The closing topic is what to expect in the coming week. Important in this section, Powell addresses the misconception that an initial filing in a civil case will need to lay out all the evidence. At the same time she acknowledges that, since election cases are on an expedited schedule, she will also have to produce her evidence on an expedited schedule. That's why she states--although without emphasis--that her initial filing will contain far more evidence than a typical civil complaint would. She lectures the interviewers a bit on the nature of a complaint versus a motion for summary judgment, but slips in the phrase: "with the evidence that I want to put in." So, we may be getting a much better view of her evidence by the end of the week:
Q: "What's gonna happen this coming week? What do you expect to happen by Friday?"
A: "Personally, I don't expect to file anything by Monday. I'm hoping we can get it ready by Wednesday--if not, it should be ready by Friday. But it's a massive project to pull this fraud claim together with the evidence that I want to put in. Remember--this isn't a summary judgment motion where we actually have to produce any evidence now. Your typical lawsuit you just file a statement of what the charges are, without any affidavits or anything. The way the media is going about this is absolutely ridiculous and unreasonable to expect us to put evidence in right now, although we know election issues are on an expedited schedule. But I could wait a month to file a fraud case and everybody would have to undo their certifications because it's so bad."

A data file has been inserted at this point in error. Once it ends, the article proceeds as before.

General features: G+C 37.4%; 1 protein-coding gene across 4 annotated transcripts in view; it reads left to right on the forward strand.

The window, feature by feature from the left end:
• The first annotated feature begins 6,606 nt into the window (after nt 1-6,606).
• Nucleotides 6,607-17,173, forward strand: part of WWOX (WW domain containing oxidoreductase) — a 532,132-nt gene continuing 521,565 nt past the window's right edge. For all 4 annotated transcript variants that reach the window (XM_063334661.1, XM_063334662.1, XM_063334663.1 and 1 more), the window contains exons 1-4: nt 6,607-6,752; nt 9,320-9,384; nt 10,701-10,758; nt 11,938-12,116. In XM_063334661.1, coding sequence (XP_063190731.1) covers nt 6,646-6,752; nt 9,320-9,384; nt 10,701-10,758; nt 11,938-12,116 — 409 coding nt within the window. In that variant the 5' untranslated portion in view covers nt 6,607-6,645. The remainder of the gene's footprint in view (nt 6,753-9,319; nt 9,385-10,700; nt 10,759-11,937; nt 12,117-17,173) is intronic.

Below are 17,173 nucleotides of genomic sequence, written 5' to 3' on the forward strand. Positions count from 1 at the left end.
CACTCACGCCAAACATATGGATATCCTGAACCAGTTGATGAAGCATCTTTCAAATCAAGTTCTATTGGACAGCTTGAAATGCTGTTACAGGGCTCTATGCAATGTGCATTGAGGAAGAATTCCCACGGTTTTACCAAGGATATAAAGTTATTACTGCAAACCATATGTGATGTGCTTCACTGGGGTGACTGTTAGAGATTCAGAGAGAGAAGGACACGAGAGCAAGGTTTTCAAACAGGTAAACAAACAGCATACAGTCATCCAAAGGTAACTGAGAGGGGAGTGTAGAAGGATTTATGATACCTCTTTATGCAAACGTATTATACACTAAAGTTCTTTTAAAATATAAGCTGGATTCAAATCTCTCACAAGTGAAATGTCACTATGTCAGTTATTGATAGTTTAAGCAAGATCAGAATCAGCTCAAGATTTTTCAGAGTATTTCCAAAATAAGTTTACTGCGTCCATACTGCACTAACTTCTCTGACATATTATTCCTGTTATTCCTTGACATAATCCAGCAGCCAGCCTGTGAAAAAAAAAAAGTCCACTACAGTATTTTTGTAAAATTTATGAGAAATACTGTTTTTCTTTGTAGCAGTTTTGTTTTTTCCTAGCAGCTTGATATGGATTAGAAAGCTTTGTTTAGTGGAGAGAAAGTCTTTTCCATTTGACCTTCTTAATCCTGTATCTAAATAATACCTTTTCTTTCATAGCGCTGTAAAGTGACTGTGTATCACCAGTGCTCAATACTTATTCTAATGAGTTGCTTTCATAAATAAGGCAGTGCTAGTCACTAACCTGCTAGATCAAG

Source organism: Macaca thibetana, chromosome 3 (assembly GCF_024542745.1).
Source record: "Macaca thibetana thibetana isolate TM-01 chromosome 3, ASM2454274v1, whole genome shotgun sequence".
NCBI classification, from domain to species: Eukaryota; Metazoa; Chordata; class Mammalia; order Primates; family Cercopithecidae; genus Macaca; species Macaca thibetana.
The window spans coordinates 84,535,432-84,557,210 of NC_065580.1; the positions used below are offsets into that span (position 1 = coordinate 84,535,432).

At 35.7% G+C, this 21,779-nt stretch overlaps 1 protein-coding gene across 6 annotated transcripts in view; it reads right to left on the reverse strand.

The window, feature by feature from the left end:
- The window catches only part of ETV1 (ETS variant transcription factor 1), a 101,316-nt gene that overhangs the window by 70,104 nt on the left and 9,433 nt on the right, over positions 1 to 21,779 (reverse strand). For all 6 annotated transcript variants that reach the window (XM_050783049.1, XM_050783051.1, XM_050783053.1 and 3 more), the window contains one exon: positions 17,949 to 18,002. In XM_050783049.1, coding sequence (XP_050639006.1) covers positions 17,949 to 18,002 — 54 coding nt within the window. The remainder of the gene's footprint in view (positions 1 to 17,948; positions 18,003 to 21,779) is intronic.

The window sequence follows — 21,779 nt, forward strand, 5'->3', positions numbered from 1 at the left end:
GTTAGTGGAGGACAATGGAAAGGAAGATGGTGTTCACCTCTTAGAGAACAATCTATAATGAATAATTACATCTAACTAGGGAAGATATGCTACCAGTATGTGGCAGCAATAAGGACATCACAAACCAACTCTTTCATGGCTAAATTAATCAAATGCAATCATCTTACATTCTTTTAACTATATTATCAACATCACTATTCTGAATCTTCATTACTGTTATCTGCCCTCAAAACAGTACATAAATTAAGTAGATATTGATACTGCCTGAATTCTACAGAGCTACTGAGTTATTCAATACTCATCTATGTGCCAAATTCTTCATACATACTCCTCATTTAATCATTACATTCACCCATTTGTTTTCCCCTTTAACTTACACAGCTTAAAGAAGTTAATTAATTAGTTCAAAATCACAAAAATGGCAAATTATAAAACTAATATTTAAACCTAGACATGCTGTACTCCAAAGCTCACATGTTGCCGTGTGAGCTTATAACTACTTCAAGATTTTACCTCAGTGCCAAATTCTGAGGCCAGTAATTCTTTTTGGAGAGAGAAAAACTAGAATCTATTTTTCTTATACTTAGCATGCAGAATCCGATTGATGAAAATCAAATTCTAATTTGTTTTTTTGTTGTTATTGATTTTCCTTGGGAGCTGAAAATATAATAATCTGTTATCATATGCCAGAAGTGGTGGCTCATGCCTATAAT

Q: "Are you saying you're going to file the same case in multiple jurisdictions or in one jurisdiction?"
A: "Each one's a little bit different, depending on what happened in the state--the different manner and means and the different aspects that support each one. We've got different affidavits from different witnesses in each of the states. So there's gonna be some differences between them. But some of the legal claims are gonna be identical. For example, in some of the states there were modifications to the machines after the statutory cutoff date that should invalidate every vote made on the machine. There's no way Georgia can proceed to have an election using those machines for the runoff candidates. That's absolutely absurd."
She closes with a bit of a kicker:
"And there's no telling how many Congressional candidates should have won that lost by the addition of 35,000 votes per Democrat or the algorithm that they were running against anyone they wanted to target. I mean, you can do it candidate by candidate."
If she is able to make her case on behalf of client Trump, I can't imagine that the entire 2020 election wouldn't be turned inside out.
UPDATE: Whoa! It appears the REALLY major takeaway is that Giuliani has--in a very brief statement today--disavowed Powell. According to Giuliani, Powell is not on the team and is "practicing law on her own." This amount of disarray on Trump's legal team is not a good look.
What can I say? I have more confidence in Powell than in Rudy at this point.